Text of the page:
Free Thinking - Festival 2017

Episodes

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05Quick Reactions20170807

Damon Hill,Tanni Grey-Thompson and Lincoln Jopp on pressured decision-making at top speed

Damon Hill, Tanni Grey-Thompson and former Colonel Lincoln Jopp consider whether the rush of adrenaline makes us think better? It brings us an increase in our strength, heightened senses, a lack of pain and a burst of energy. How is it connected to our expertise in handling crises and what is the aftermath?

Joining Radio 3 presenter Rana Mitter and an audience at the Free Thinking Festival at Sage Gateshead are guests who have lived and observed decision-making under pressure, at top speed:

Damon Hill is a former Formula One racing driver, broadcaster and author of Watching the Wheels: the Autobiography.

Tanni Grey-Thompson picked up 16 Paralympic medals during her career (including 11 golds) and won the London Marathon six times.

Colonel Lincoln Jopp MC served in the army for 27 years, commanding in conflict zones around the world including Northern Ireland, Iraq, Afghanistan and Sierra Leone.

Producer: Torquil MacLeod

07The Speed Of Revolution20170810

Bettany Hughes, Richard J Evans and John Hall join Philip Dodd and an audience at Sage.

Three leading historians, Bettany Hughes, Sir Richard J Evans and John Hall join Free Thinking presenter Philip Dodd to consider tumultuous times and how we make sense of sweeping change from classical times, through empire building and the industrial revolution to the present day. True revolutions are rare game-changers in the slow unravelling of the human story. Others fizzle out like small showy rockets, all light and no heat. But how obvious is it at the time ?

Dr Bettany Hughes is well known as a TV and radio broadcaster, an award-winning historian and author specialising in ancient and medieval history and culture. Her books include Helen of Troy, The Hemlock Cup and, most recently, Istanbul: a Tale of Three Cities.

Sir Richard J Evans is an academic and historian, best known for his research on the history of Germany in the 19th and 20th centuries. President of Wolfson College in Cambridge, his most recent books are The Pursuit of Power: Europe 1815-1914, The Third Reich in History and Memory and Altered Pasts: Counterfactual in History.

Professor John Hall is IAS Fellow at University College, Durham University (Jan - March 2017). Normally based at McGill University in Montreal, Professor Hall is currently writing about Nations, States and Empires. His books include The Importance of Being Civil, The World of States, Powers and Liberties:The Causes and Consequences of the Rise of the West.

Recorded as part of Radio 3's Free Thinking Festival in front of an audience at Sage Gateshead.

Producer: Torquil MacLeod.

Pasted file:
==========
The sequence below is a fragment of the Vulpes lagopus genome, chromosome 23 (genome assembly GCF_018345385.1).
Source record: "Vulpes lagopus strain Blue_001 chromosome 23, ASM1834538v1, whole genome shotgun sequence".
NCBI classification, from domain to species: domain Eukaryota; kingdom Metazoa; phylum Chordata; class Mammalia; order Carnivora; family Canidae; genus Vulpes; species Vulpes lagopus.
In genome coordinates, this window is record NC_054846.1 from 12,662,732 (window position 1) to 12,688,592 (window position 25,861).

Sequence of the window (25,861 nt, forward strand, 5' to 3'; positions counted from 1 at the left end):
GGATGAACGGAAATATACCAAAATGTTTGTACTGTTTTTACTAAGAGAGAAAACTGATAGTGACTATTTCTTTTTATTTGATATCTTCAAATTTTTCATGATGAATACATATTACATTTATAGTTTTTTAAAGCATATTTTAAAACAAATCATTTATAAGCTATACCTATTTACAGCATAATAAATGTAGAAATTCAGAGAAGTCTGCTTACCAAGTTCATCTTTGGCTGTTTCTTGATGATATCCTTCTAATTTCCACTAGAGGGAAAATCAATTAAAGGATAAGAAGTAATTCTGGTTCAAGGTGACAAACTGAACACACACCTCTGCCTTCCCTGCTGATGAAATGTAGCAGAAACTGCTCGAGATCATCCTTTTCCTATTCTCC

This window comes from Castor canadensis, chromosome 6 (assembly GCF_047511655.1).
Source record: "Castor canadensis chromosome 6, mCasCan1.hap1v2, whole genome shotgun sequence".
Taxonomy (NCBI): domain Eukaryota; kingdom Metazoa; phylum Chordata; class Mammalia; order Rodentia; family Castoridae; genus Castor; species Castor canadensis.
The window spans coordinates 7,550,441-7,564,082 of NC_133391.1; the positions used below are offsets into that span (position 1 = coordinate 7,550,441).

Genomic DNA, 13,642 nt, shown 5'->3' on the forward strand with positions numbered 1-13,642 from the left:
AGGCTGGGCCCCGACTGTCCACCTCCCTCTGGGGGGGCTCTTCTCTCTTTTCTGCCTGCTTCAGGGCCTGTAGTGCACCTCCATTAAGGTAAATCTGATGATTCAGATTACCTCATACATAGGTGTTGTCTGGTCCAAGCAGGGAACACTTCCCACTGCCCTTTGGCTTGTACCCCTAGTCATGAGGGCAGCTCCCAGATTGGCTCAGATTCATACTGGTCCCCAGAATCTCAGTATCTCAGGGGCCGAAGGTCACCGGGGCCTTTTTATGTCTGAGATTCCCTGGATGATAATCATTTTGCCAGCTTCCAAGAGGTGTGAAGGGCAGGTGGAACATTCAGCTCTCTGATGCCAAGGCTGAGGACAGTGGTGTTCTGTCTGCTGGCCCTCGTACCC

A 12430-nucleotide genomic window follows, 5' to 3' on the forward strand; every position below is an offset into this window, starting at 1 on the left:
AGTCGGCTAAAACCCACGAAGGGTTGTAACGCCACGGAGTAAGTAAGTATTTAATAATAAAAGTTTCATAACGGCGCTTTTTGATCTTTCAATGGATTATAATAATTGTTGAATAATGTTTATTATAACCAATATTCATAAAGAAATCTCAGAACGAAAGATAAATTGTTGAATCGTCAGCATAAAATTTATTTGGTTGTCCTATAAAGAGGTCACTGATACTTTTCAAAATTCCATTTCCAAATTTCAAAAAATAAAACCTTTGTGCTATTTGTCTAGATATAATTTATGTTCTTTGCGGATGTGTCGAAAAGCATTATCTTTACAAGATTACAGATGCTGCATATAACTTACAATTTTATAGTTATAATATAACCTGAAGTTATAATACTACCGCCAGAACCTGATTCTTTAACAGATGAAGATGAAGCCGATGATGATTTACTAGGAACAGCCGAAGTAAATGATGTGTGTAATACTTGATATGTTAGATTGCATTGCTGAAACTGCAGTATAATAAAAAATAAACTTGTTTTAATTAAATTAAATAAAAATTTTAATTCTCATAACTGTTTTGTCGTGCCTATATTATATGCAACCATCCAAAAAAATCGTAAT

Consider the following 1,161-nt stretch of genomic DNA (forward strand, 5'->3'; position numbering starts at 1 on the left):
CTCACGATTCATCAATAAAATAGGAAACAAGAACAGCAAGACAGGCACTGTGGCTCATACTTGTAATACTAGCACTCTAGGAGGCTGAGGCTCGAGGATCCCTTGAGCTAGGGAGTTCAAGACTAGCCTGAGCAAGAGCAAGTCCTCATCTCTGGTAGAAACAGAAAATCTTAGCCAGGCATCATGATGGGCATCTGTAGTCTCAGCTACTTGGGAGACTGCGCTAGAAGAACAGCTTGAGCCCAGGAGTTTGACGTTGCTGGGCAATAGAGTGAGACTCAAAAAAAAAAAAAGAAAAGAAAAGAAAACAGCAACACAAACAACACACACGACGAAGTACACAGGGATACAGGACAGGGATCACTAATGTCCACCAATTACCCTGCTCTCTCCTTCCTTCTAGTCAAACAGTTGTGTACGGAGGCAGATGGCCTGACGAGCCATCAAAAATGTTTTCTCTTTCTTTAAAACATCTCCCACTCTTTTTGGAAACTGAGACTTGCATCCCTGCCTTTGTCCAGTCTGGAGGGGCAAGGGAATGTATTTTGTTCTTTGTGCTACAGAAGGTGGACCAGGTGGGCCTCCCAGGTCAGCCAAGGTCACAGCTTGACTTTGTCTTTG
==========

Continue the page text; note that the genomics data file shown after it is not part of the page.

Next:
08The Never-ending Workday20170808

Matthew Sweet introduces a discussion exploring the history of the workplace.

Sathnam Sanghera, Judy Wajcman, Griselda Togobo and Robert Colvile join Radio 3 presenter Matthew Sweet to look at the history of the workplace from factory floor to hot desk to the gig economy and debate whether the merging of workplace and home creates more stress.

Bosses have always monitored and changed our working day, clocking staff in and out the factory, analysing productivity through time and motion studies, using remote monitoring, introducing flexible working and "logging on later."

Sathnam Sanghera is a journalist and award-winning author of Marriage Material: A Novel and The Boy with the Topknot: A Memoir of Love, Secrets and Lies in Wolverhampton. Before becoming a writer he (among other things) worked at a burger chain, a hospital laundry, a market research firm, a sewing factory and a literacy project in New York.

Judy Wajcman is a Professor of Society at LSE and the author of Pressed for Time: The Acceleration of Life in Digital Capitalism.

Griselda Togobo is an entrepreneur, engineer, chartered accountant and the head of Forward Ladies, an organisation which aims to help companies maximise the potential of their female staff.

Robert Colvile is a journalist and author of The Great Acceleration - a new book about how
technology is speeding up the pace of life.

Recorded as part of Radio 3's Free Thinking Festival in front of an audience at Sage Gateshead.

Producer: Craig Smith.

13Writing Life20170809

Poet Simon Armitage and writer Alexandra Harris explore time and place in modern Britain.

Poet Simon Armitage and writer Alexandra Harris explore time and place in modern Britain. Presented by Philip Dodd and recorded as part of Radio 3's Free Thinking Festival in front of an audience at Sage Gateshead.

Simon Armitage, Professor of Poetry at Oxford University, has been described as 'the best poet of his generation'. His latest collection The Unaccompanied explores life against a backdrop of economic recession and social division where globalisation has made alienation a common experience. He was born in West Yorkshire and lives near Saddleworth Moor. His work includes his translation of Sir Gawain and the Green Knight and books exploring the South west's coast path and the Pennine Way.

Alexandra Harris is Professor of Literature at the University of Liverpool and a New Generation Thinker. She is the author of Weatherland: Writers and Artists under English Skies and Romantic Moderns.

Producer: Fiona McLean.